Meeting Report 7 June 2018 by Susanne Young
No Place like Home
The Wharfedale Family History Group met at the Salem Church Hall on Thursday 7th June. Chairman Lynda Balmforth opened the meeting and welcomed guest speaker Peter Higginbotham whose illustrated presentation was ‘No Place like Home’: the institutions that housed Britain’s children. Children’s homes over the years have been in many different guises. One of the earliest was founded by Thomas Coram in 1739. His Foundling Hospital was London’s first home for babies whose mothers were unable to care for them. This large establishment was supported by a number of wealthy individuals and artists including William Hogarth, Handel and Charles Dickens. The Coram Charity continues to this day providing support for vulnerable children and their families. Many early orphan asylums had strict admission requirements determined by legitimacy, health, wealth and race. Entry was often determined by election or payment of a lump sum.
One of the most well-known figures in child care was Dr Thomas Barnado 1845-1905 who established Barnado’s Homes for children from 1866 following his encounters with many destitute children in London’s East End. Many homes were established including cottage home developments in the style of a village. One early Barnado’s home was the Home for Little Incurables in Bradford. The Barnado’s Charity is still well-known today continuing to provide help for vulnerable children. Perhaps less well-known is Thomas Bowman Stephenson 1839-1912 a Methodist minister who founded what were to become National Children’s Homes in 1869. Hilton Grange in Bramhope was Yorkshire’s first National Children’s Home opened in 1907. Another influential figure was Edward Rudolph 1852-1933 founder of The Waifs and Strays Society (now The Children’s Society) which ran a number of smaller homes around the country including St Chad’s Home for Delicate Girls in Headingley, established 1889. Here the girls ran a very successful cottage industry producing and selling a variety of high quality knitted stockings.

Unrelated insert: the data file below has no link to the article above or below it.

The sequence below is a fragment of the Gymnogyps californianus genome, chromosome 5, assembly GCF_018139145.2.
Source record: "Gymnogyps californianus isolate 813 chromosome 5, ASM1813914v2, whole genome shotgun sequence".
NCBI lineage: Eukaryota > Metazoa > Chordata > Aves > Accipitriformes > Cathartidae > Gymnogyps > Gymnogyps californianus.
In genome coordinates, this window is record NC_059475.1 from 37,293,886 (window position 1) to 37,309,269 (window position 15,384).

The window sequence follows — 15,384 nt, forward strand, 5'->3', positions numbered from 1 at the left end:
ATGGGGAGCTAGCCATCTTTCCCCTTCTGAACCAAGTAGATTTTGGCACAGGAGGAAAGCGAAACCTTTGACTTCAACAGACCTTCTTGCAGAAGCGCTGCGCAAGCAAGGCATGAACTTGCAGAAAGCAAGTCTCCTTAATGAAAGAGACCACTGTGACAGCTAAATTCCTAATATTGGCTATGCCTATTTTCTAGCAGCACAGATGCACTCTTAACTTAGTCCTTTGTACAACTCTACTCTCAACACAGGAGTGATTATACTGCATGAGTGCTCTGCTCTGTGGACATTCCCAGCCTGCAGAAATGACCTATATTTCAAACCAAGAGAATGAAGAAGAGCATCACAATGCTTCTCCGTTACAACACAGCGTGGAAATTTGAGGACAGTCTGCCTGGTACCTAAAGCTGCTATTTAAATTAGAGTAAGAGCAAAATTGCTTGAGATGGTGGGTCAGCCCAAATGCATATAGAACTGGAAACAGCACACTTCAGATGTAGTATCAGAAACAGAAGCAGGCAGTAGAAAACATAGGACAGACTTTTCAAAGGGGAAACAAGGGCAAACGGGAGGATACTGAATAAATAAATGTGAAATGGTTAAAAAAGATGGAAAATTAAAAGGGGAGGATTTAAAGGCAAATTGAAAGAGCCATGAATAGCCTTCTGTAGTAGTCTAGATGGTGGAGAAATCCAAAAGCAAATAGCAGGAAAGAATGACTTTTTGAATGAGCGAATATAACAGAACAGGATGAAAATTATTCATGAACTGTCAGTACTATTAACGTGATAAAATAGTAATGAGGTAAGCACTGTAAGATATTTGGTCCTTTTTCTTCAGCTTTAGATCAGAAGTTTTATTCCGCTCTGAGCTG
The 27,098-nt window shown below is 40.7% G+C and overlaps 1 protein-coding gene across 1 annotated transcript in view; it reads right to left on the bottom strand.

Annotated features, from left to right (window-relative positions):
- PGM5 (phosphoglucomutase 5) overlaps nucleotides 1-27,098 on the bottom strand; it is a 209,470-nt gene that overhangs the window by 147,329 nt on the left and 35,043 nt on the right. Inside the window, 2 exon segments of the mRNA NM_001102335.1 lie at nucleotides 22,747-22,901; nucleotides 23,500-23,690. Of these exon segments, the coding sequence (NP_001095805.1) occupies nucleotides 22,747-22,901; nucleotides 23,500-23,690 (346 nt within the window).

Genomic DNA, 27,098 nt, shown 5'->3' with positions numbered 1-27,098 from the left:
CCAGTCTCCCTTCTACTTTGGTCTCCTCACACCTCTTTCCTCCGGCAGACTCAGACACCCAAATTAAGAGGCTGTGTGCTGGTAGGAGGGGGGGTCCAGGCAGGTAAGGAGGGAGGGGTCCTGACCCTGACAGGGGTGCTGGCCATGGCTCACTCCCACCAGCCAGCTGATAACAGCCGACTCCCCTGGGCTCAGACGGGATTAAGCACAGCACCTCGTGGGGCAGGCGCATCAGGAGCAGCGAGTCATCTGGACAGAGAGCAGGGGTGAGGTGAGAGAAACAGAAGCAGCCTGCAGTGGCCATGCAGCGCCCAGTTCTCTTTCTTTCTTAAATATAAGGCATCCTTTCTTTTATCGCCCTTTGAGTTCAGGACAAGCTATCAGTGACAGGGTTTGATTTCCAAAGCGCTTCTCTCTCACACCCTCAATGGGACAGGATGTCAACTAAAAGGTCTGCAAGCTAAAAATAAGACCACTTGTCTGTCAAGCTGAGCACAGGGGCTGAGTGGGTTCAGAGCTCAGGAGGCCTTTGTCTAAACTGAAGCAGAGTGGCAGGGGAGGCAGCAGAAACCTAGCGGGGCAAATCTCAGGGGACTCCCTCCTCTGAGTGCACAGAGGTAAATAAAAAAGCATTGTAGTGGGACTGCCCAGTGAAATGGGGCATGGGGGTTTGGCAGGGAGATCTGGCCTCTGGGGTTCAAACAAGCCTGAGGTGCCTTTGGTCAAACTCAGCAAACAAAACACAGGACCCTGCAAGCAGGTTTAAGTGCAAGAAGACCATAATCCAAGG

Aside from these larger organisations there were many other smaller independent institutions which cared for children such as Ilkley Orphanage for Girls (now Margaret’s Court) and Joseph Nutter’s Orphanage for Boys in Bradford. There were also a number of occupational homes such as the Sailors’ Orphan Institute of Hull established 1837 and St George’s Northern Police Orphanage in Harrogate established 1897. Various religious groups ran their own homes including the renowned Magdalene homes for ‘fallen’ women and their babies. Certified schools were established from 1862 to remove children from the influences of the work house. Other types of institution include borstals, emigration homes, industrial schools and many more.
Local authorities took over control of children’s care in 1930 and their role was extended by the Children’s Act 1948. During the course of the twentieth century there was a gradual decline in residential care for children with a growing emphasis on vulnerable children staying with or being restored to their families. Today’s remaining children’s homes mainly cater for children with special needs. Local authority children’s homes were often located in large houses such as Inglewood in Otley, Wheatley Lawns in Ben Rhydding and Hill Top House in Ilkley.
Family historians can approach organisations that still exist such as Barnado’s for information and records and photographs may be available for a fee. Many former children’s homes have become schools and may have retained historic records. County archives may also hold records for local institutions. Peter’s websites childrenshomes.org.uk and workhouses.org.uk provide lots of useful information and details of his popular publications. Finally Lynda proposed a warm vote of thanks following questions from the floor. The group’s next meeting will be a research evening 7.30 pm Thursday 5th July. Access to all the main genealogical internet sites will be available, members and visitors all welcome, refreshments provided. If the latest series of Who do you think you are? has inspired you do come along and we’ll help get you started with your research or perhaps find a way of breaking down your brick walls.
Meeting Report 3 May 2018 by Susanne Young
The Wharfedale Family History Group met at the Salem Church Hall on Thursday 3rd May. Chairman Lynda Balmforth opened the meeting and welcomed guest speaker for the evening Sue McGeever who presented her illustrated talk ‘Letters from a Faraway Laddie – from the Nidd to the Nile’.